You can check out that entire recorded discussion here. Enter your email and info at the link to access the webinar.
- Hnin W. Hnin, Cooperative Food Empowerment Directive, New York
- Morgan Crawford, North American Students of Cooperation, New York
- Jesus Lucero, USA Cooperative Youth Council, Minnesota
Cooperative history is rich with diversity spanning race, economic background, gender, and business sectors. The movement has largely focused on gaining customers and credibility within the broader world to be recognized as a legitimate business having long-standing social impacts. However, as we've advanced forward, we've largely forgotten to look back.
This webinar seeks to provide context and stories about one group that has been left behind in the conversation: the youth.
After our initial overview, we will explore the journey of three young cooperators and their work advancing the coop youth movement across the U.S. This discussion will serve as the end of a series of webinars discussing various aspects of the cooperative movement as we begin to look towards our future and those that will be serving in leadership capabilities across boards, sectors, and organizations.
Check out the recorded discussion here.
Synergy Airwaves is a new podcast series about the social justice movement. MD Spicer-Sitzes and Cathy Spicer-Sitzes, its cohosts and producers, recently invited Hnin W. Hnin, CoFED's Co-Director and mastermind behind the Summer Co-op Academy and Racial Justice Fellowship, to join them for a conversation about the food justice movement and co-ops!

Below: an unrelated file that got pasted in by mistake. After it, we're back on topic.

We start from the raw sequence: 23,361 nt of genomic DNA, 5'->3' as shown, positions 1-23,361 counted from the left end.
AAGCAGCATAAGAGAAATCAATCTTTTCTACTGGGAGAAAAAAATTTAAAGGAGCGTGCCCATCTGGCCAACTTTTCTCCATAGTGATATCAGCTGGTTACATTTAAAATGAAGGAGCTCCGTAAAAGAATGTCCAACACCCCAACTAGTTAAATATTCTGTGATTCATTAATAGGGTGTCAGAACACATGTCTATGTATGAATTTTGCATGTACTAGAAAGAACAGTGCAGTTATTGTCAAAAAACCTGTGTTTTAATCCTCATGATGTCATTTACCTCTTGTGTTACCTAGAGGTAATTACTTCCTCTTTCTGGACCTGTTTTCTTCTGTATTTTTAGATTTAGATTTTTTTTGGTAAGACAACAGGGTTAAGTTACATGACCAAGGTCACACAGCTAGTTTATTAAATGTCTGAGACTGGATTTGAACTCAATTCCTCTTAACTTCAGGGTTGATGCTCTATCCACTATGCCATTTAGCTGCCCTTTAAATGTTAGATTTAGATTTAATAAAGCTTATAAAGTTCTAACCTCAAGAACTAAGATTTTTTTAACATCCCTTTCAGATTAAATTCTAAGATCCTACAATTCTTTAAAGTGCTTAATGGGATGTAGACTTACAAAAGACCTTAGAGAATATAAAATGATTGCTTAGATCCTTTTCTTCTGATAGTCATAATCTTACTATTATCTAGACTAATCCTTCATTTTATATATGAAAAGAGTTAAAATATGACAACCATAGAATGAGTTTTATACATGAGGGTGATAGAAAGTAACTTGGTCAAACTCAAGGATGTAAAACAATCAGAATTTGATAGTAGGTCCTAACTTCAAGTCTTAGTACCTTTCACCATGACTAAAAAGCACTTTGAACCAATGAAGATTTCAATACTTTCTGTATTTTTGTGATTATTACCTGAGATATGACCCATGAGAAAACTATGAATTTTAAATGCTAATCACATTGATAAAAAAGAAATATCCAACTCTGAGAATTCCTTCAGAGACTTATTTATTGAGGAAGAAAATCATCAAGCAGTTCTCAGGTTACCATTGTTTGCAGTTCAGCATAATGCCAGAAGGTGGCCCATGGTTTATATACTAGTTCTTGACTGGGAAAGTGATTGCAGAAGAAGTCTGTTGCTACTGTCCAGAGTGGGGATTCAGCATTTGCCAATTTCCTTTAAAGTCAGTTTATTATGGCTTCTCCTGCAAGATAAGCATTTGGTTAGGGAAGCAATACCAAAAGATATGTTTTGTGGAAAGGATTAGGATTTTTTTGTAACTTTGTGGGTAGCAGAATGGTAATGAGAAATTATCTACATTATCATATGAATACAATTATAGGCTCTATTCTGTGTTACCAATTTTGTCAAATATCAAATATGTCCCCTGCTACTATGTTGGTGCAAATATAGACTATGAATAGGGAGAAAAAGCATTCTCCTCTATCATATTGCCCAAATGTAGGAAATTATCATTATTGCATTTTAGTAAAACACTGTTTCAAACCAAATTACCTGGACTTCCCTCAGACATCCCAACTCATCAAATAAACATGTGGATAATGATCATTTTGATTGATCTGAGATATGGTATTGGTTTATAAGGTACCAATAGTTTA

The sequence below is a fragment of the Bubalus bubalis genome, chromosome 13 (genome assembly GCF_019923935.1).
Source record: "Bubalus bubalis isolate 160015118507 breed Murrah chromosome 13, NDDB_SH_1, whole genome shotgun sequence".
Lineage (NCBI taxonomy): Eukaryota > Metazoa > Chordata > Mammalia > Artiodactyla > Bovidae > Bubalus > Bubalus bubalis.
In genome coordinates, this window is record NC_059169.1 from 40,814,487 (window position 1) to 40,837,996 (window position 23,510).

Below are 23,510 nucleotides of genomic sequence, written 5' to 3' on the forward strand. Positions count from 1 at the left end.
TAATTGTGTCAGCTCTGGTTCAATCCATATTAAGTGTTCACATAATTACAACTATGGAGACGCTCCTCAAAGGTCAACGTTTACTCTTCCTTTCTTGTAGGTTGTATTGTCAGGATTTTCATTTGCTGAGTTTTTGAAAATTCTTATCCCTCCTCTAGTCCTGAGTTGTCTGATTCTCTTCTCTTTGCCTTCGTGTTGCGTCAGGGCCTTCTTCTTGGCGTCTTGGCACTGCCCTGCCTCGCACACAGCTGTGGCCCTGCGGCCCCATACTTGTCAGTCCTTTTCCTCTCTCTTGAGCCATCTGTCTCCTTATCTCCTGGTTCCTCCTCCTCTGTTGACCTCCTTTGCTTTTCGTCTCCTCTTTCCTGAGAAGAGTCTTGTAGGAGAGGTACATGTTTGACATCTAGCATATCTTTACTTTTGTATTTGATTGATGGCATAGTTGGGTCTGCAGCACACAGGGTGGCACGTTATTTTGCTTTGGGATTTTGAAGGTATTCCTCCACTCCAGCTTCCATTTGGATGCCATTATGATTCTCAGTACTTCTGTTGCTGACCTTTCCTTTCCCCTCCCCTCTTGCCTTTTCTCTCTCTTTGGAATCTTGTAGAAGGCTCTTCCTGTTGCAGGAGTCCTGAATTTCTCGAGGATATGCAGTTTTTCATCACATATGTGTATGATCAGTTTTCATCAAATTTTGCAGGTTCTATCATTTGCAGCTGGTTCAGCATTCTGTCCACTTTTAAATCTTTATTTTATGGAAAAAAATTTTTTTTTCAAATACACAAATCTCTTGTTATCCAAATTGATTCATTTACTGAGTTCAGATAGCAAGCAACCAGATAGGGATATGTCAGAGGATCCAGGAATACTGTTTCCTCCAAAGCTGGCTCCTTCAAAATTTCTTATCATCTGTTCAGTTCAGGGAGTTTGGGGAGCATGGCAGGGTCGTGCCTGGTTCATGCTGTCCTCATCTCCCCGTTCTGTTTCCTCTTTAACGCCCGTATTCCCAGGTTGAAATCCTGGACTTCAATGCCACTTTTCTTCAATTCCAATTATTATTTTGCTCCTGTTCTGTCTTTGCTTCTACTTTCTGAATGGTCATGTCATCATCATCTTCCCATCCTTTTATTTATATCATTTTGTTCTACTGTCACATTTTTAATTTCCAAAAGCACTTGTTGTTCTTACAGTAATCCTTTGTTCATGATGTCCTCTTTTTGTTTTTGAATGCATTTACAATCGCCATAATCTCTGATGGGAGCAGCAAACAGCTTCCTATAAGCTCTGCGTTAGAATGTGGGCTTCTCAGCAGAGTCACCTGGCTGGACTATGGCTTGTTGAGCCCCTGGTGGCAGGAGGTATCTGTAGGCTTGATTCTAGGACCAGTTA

Listen to the podcast here.
Hnin shares some of the thinking and motivation that went into developing curriculum for this year's Co-op Academy and Racial Justice Fellowship programs and provides a lot of insight into her experiences working to advance food justice. She shares how her background as a working class immigrant grounds her commitment to food and racial justice and the cooperative movement and what she believes the student food cooperative movement is capable of in moving social justice forward in this political moment. Give it a listen here.
For some great details about the Summer Co-op Academy (formerly known as the "Summer Institute"), fast forward to minute 23:00 to hear Hnin break down what's in store for those who attend it this year!
Learn more about the Summer Co-op Academy or Racial Justice Fellowship here.
We are so excited to share with you the Summer Co-op Academy and our first-ever Racial Justice Fellowship! The deadline to apply for both is March 15; please share with everyone who you think might be interested. Apply here for the Summer Co-op Academy and apply here for the Racial Justice Fellowship.
Why Summer Co-op Academy?
You have a right to quality education that supports you to become your best self, unlearn systems of oppression, and to build a new economy that empowers you and your community. CoFED Summer Co-op Academy (SCA) is a cooperative business boot camp that promotes education for transformation and liberation. It is a week-long, life-changing experience where college students like you can learn more about decolonizing our food system and building student food co-ops with a triple bottom line of food sovereignty, sustainability and social justice.
At SCA, you'll meet other social justice warriors who are interested in student food co-ops: what they are, why they're important, and how you can build one to grow your community's wealth, power, and access to fresh, affordable food. More details and application info here.